The Institute for Chronic Pain is an educational and public policy think tank that produces academic quality information on chronic pain. We aim to provide such information in a manner that’s empirically accurate, yet also approachable to patients, their families, non-specialist healthcare providers, third party payers, and public policy analysts. We do so because the field of chronic pain management needs to change.
The widespread use of opioid medications for chronic pain in the last two decades have led to epidemic rates of opioid addiction and accidental overdoses (Centers for Disease Control, 2016; National Institute of Drug Abuse, 2016). In the same decades, the rates of spine surgery and interventional procedures have grown exponentially and yet the rate of disability related to chronic pain has similarly risen (Deyo, et al., 2009). Among healthcare providers, patients, and their families, there’s growing recognition that as a field we need to do better.
Dr. Melissa Cady agrees and she’s had the insight that we begin to do better by listening to those who matter most: people who live everyday with chronic pain. We need to hear the stories of how people live with chronic pain – the stories of those who suffer, to be sure, but also the stories of those who have come to flourish even with persistent pain. Both narratives are important. One of these narratives fosters compassion. The other fosters hope.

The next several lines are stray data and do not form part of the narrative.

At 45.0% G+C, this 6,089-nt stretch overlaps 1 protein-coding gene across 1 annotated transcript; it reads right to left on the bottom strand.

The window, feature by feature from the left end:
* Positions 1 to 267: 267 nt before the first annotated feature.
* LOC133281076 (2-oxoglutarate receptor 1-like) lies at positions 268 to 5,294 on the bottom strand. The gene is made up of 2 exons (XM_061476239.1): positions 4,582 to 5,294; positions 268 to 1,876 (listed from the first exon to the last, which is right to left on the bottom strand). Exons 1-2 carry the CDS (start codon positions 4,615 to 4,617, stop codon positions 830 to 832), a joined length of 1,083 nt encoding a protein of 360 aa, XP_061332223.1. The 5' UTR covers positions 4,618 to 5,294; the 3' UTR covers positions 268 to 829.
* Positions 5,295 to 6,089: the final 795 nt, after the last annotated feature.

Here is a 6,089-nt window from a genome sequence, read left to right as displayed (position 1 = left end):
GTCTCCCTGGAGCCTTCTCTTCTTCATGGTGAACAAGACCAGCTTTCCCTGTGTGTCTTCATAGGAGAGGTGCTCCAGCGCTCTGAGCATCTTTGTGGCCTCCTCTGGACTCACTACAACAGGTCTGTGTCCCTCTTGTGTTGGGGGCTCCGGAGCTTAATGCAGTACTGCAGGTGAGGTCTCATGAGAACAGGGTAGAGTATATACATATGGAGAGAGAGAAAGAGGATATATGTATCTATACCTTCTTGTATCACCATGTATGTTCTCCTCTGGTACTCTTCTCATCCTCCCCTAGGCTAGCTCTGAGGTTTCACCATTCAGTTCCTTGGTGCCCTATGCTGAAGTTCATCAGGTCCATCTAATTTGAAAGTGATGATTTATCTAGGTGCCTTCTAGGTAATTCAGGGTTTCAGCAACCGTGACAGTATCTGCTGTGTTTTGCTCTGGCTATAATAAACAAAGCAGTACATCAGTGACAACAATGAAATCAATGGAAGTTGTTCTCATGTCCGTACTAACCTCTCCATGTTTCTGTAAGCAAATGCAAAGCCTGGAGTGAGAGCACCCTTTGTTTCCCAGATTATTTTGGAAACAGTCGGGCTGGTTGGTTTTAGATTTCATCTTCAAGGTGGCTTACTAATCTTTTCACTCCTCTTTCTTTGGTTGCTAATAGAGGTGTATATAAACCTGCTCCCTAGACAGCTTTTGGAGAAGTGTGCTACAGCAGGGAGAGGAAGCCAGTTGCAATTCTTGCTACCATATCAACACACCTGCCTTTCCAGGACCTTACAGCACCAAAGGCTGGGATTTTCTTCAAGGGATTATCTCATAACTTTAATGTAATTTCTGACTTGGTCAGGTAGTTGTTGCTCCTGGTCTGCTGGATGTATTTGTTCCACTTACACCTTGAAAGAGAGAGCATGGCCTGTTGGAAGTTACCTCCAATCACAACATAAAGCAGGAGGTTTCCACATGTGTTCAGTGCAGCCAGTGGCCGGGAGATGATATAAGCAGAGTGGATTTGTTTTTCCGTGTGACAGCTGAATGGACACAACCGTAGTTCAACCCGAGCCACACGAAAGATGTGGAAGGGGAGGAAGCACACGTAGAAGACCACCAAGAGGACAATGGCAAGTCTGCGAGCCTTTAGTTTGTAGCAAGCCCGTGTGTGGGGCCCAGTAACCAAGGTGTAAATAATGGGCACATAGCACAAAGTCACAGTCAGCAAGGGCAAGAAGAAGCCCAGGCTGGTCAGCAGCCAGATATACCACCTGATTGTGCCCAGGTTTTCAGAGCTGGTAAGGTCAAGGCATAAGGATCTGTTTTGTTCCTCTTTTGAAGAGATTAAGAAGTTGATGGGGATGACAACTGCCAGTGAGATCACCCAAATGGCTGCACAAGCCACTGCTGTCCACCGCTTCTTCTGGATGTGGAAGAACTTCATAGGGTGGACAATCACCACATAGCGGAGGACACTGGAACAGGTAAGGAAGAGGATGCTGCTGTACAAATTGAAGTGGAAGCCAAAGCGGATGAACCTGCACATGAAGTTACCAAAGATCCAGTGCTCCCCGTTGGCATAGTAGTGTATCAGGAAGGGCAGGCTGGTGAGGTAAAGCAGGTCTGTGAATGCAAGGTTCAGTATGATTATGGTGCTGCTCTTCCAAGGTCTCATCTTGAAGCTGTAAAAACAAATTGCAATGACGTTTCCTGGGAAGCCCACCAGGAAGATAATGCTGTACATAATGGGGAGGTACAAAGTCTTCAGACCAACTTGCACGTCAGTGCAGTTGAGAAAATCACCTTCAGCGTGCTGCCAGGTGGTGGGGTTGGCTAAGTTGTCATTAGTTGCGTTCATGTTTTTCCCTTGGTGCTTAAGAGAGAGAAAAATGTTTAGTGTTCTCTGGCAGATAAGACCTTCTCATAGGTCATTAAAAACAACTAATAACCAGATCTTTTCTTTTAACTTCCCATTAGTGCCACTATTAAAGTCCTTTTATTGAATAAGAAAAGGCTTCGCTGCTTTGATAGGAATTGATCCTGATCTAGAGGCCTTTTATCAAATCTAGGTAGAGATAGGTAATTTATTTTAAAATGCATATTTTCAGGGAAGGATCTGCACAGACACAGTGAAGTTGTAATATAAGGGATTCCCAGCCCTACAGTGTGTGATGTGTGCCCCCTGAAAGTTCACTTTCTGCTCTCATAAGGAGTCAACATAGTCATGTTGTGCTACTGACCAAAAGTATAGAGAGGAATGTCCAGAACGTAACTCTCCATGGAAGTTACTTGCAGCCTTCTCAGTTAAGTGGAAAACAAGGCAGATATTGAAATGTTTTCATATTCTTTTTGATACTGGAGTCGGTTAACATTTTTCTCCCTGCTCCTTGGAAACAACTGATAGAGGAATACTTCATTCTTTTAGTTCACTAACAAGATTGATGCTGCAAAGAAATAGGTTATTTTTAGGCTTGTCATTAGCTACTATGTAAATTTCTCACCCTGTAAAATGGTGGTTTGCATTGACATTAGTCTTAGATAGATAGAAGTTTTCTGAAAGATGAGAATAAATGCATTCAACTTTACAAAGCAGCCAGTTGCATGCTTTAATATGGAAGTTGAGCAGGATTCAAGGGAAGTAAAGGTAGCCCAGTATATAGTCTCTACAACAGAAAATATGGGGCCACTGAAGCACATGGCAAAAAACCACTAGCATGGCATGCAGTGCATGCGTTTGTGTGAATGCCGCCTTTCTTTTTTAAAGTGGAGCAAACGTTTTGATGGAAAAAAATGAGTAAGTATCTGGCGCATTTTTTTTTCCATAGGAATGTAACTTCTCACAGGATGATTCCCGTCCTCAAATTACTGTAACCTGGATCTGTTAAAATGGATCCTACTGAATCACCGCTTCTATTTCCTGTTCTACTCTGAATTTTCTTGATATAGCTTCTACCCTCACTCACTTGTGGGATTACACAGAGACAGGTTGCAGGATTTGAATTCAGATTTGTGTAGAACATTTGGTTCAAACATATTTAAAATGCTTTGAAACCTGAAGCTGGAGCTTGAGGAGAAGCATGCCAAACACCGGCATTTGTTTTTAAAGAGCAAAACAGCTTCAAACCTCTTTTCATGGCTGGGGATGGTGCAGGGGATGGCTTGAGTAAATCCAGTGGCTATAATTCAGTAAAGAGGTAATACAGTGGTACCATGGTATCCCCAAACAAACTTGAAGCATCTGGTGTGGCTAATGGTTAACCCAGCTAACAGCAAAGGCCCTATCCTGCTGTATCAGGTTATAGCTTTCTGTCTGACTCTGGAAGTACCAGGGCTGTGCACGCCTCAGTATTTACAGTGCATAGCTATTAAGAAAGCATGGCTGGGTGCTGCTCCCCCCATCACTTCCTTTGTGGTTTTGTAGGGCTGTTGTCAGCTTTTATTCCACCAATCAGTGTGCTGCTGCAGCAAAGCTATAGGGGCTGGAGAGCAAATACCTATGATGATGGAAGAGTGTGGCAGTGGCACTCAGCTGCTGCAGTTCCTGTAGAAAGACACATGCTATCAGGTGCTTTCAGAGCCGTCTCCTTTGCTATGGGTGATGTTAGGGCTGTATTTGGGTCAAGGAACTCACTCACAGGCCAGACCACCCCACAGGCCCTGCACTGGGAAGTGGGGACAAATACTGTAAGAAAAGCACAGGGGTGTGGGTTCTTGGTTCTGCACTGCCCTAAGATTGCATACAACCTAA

Dr. Cady provides the Institute with a new content page on the importance of sharing stories from real people who make real changes in their lives in order to thrive despite continuing to live with pain.
Dr. Melissa Cady is an osteopathic physician with training and dual board certification in anesthesiology and pain medicine. She runs a website that carries stories of real people with chronic pain who have successfully come to self-manage their pain. They each tell their story of how they’ve overcome suffering and have learned to thrive in life despite persistent pain.
The website is Pain Out Loud and I encourage everyone to visit it and listen to the stories of those who have successfully come to self-manage chronic pain. It shows that living a full life is possible once one learns how. It shows that you can learn to do it too. It shows that there is hope.
Please consider sharing your story of how you overcame adversity and learned to successfully self-manage pain. We can all learn from each other. In so doing, we foster hope and empowerment. We build community.
If you think that hearing from the people who have persistent pain is important, please link to Pain Out Loud on your site or post a link to it through your social media.
Deyo, R. A., Mirza, S. K. Tuner, J. A., & Martin, B. I. (2009). Overtreting chronic back pain: Time to back off? Journal of the American Board of Family Medicine, 22(1), 62-58.
Centers for Disease Control (CDC). (2016). https://www.cdc.gov/drugoverdose/epidemic/
National Institute of Drug Abuse. (2016). https://www.drugabuse.gov/about-nida/legislative-activities/testimony-to-congress/2016/americas-addiction-to-opioids-heroin-prescription-drug-abuse
Date of last modification: 1-8-2017
Author: Murray J. McAllister, PsyD